* * *
Dear brothers and sisters, hello!
Today is the third Sunday of Advent. It is called “Gaudete Sunday,” that is, the Sundayof joy. Often in the liturgy [today] we hear invitation to rejoice, to be happy. Why? Because the Lord is near. Christmas is near. The Christian message is called “gospel,” that is, “glad tidings,” an announcement of joy for the whole people; the Church is not a refuge for sad people, the Church is a house of joy! And those who are sad find joy in her, they find true joy in her.
But the joy of the Gospel is not just any joy. It is caused by our finding ourselves embraced and loved by God. As the prophet Isaiah (cf. 35:1-6a, 8a, 10) reminds us, God is he who comes to save us, and give succor especially to the fearful of heart. His coming among us strengthens, solidifies, encourages, lifts up and makes the desert and plain bloom, that is, our life when it becomes arid. And when does our life become arid? This happens when it lacks the water of the Word of God and his Spirit of love. However great are our limits and our dismay, we are not permitted to be downhearted and vacillating in the face of our infirmities. On the contrary, we are invited to get a grip and straighten our weak knees, to have courage and not be afraid because our God always shows us the greatness of his mercy. He gives us the strength to go forward. He is always with us to help us go forward. He is a God who truly wants what is good for us, he loves us and so he is with us, to help us, to strengthen us and go forward. Take heart! Always forward! Thanks to his help we can always start over. How? How do we start over? Someone might say to me: “No, Father, I have done a lot of... I am a great sinner... I cannot start over!” You’re wrong! You can start over! How? Because he waits for you, he is near you, he loves you, he is merciful, he forgives you, he gives you the strength to start over! He gives it to everyone! Then we are able to open our eyes again, to overcome sadness and tears and sing a new song. And this true joy remains in times of trial too, even in suffering, because it is not a superficial joy but enters into the very depths of the person who entrusts himself to God and confides in him.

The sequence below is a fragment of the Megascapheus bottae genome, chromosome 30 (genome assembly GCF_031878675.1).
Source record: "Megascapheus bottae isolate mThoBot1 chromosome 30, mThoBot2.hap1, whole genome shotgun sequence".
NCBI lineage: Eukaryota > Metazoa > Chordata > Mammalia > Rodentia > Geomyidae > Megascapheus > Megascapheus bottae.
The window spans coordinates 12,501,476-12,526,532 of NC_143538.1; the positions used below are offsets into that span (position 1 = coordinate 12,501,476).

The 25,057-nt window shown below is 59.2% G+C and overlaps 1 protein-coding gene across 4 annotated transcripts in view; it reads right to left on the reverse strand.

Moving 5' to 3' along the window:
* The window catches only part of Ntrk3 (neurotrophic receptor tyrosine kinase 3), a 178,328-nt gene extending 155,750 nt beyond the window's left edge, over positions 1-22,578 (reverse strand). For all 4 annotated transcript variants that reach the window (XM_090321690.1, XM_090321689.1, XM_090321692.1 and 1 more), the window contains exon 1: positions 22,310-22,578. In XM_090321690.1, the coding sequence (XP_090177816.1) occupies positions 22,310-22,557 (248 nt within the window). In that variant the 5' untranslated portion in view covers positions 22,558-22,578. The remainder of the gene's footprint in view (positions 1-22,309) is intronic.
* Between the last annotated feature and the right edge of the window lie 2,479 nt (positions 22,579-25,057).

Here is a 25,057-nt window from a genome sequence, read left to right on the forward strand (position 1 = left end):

Christian joy, like hope, has its foundation in God’s fidelity, in the certainty that he always keeps his promises. The prophet Isaiah exhorts those who have lost their way and are in trouble to trust in the Lord’s fidelity because his salvation will not delay in breaking into their life. Those who have met Jesus along the way have experienced a joy that nothing and no one can take away. Jesus Christ is our joy! His faithful love is inexhaustible! Thus, when a Christian becomes sad, it means that he has distanced himself from Jesus. But we must not leave him to his own devices. We must pray for him, and make him feel the warmth of the community.
The Virgin Mary helps us hurry toward Bethlehem to meet the Child who is born for us, for the salvation and joy of all men. To her the Angels says: “Rejoice, full of grace. The Lord is with you” (Luke 1:28). She obtains for us the joy of the Gospel in the family, at work, in the parish and everywhere. It is an intimate joy, made of wonder and tenderness. It is what a mother experiences when she looks at her newborn child, and feels that he is a gift of God, a miracle that she can only be grateful for!
[Following the Angelus, the Holy Father greeted those gathered in St. Peter’s Square.]
Dear brothers and sisters, I am sorry that you have to stand in the rain! But I am with you, from here... Courage! Thank you!
Today the first greeting is for the children of Rome, who have come for the traditional blessing of the “Bambinelli” (figures of the Christ Child for the crèche), organized by the Centro Oratori Romani. Dear children, when you pray before your crèche, remember me too, as I will remember you. I thank you, and Merry Christmas!
I greet the families, parish groups, associations and individual pilgrims from Rome, from Italy and from many parts of the world, especially Spain and the United States of America. I greet the young people from Zambia with affection, and I hope that they will become “living stones” to build a more human society. I extend a greeting to all the young people who are present here, especially those from Piscopio and Gallipoli, and the Catholic Action university group from Lucano.
I greet the choirs of Vicenza, L’Aquila and Mercato San Severino; the faithful from Silvi Marina and San Lorenzello; and the members of CRAL Telecom with their families.
I wish everyone a good Sunday and a good lunch. Goodbye.
[Translation by Joseph Trabbic]